All in all, the abortion debate has shifted decisively, on both strategic and tactical grounds, against the RTL movement during this election year.  I personally worry that some hard-core anti-abortion activists will embrace extra-legal extremism.  I hope instead they will embrace theological and moral nuances on the subject, and maybe even listen to their opponents.

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Your Name

posted November 17, 2008 at 6:05 pm

“All in all, the abortion debate has shifted decisively, on both strategic and tactical grounds, against the RTL movement during this election year.”
No, it hasn’t at all!
Exit polling data makes it very clear that Obama won because of the economy and that voters were NOT making a decision on social issues like abortion.
Amazingly, despite a poor economy, a hugely unpopular incumbent president, a poor Republican presidential candidate who never excited his base and worried voters because of his age, and a GOP vice presidential candiddate who 60 percent of voters felt wasn’t qualifed to be president, Obama barely won most of the swing states that gave him his electoral college victory.
Without the economic crisis and the strong anti-Bush views (not based on abortion), Obama likely wouldn’t have won.
Getting to abortion specifically, a more accurate read of voters’ abortion views is found in a pol from Marist College weeks before the election.
The Marist College Institute of Public Opinion conducted a national survey between September 24 and October 3. (
It found some 60 percent of Americans say abortions should never be allowed or only in the rarest of circumstances, such as rape and incest, that constitute less than two percent of all abortions nationwide.
The Marist survey showed 13 percent say abortion should never be permitted, another 15 percent say abortions should only be allowed to save the life of the mother, and 32 percent say abortions should be allowed in that rare case and when the mother is a victim of rape or incest.
That’s a strong majority who oppose 98 percent of the abortions done every year.
Just 40 percent took one of three pro-abortion positions and only 8 percent agreed with Barack Obama’s position that abortions should be allowed any time during pregnancy for any reason.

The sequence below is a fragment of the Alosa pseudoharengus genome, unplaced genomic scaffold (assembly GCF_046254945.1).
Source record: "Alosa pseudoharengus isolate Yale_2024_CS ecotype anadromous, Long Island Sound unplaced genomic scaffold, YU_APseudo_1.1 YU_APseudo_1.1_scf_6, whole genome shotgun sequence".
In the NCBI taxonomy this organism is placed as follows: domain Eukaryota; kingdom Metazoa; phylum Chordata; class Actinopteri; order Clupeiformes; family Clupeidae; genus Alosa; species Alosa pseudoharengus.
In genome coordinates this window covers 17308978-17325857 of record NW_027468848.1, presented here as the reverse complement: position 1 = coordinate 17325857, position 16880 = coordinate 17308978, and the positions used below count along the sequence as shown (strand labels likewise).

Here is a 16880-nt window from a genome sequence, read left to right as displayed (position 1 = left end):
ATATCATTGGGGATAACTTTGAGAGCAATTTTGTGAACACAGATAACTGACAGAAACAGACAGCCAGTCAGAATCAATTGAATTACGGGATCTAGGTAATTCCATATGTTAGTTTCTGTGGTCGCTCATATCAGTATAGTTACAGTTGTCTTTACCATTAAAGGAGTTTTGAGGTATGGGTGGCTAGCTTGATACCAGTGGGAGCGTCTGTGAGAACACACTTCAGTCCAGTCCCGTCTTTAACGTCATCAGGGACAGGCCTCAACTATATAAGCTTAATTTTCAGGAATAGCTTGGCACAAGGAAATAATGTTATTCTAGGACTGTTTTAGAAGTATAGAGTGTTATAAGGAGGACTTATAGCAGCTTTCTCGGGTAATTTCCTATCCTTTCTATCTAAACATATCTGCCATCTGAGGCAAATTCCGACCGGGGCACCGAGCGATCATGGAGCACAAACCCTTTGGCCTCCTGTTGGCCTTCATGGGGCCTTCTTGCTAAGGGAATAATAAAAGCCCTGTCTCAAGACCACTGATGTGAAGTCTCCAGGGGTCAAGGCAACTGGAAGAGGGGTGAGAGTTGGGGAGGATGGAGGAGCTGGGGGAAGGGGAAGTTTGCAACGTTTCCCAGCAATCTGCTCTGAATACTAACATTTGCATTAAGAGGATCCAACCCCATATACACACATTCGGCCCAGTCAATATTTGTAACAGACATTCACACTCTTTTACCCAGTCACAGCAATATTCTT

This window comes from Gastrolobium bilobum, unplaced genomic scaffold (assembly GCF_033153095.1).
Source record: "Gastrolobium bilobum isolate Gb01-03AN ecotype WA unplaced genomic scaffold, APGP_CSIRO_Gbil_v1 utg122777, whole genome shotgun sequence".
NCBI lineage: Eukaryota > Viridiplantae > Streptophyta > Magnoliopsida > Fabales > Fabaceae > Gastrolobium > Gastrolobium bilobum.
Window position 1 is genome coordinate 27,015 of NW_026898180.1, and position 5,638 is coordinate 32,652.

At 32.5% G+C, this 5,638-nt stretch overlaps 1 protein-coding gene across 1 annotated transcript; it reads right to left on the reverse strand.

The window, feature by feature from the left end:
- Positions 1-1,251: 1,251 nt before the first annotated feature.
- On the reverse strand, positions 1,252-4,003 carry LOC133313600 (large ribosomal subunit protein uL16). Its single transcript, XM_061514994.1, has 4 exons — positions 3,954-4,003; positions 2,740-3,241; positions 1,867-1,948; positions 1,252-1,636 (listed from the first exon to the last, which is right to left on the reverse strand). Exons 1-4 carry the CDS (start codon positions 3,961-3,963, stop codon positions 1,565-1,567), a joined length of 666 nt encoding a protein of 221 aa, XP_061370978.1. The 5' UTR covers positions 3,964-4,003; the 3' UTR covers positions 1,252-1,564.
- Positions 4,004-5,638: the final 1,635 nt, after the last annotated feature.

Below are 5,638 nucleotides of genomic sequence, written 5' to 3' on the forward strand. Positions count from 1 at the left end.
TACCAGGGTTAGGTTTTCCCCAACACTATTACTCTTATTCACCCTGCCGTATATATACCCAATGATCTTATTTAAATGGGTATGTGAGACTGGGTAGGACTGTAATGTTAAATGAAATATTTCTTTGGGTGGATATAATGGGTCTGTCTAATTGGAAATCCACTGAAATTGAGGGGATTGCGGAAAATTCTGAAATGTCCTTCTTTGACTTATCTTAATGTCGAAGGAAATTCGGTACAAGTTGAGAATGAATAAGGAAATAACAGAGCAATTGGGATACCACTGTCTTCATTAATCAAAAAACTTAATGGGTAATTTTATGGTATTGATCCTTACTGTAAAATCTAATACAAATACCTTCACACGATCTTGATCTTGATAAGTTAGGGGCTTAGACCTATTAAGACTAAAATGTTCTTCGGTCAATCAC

There is no change in the fact that polls have been consistent for over a decade in saying that anywhere from 50-60 percent of Americans oppose most abortions.
CBS News, Gallup, Wirthline Worldwide, Marist, the polling company — all have shown this pro-life majority over the years.
And so Americans elected Obama but it had nothing to do with a shift to a pro-abortion position.

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Charles Cosimano

posted November 17, 2008 at 6:20 pm

When polls don’t reflect reality there is obviously something wrong with the wording of the question.
The simple truth from all the electoral results is that the overwhelming majority of Americans are pro-choice and will not tolerate any restriction on the right of their daughters and grandaughters to have have an abortion.
Now, from a personal point of view, nothing would please me more that pro-life fanatics attacking clinics and doctors because this congress might very well respond by criminalizing pro-life in its entirety.

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Ed Kilgore

posted November 17, 2008 at 8:30 pm

Reply to “Your name”:
The Marist poll you cite is certainly out of line with virtually every other measurement of opinion on this subject, but it’s also irrelevant to the point I was making.
The big setback to the anti-abortion forces in this election was the loss of a once-in-a-generation opportunity to secure a president and a Senate that could appoint and confirm additional Justices to overturn Roe. If, as anticipated, Obama is able to appoint younger successors to three aging pro-Roe Justices, we’ll be looking at a Court where the next several retirements would probably come from the anti-Roe side. In other words, the rock may have fatally rolled back down the hill. And even if the Marist “pro-life” numbers were doubled, there’s no way around Roe to enact serious abortion restrictions, and no way to overturn Roe without a change in the Court.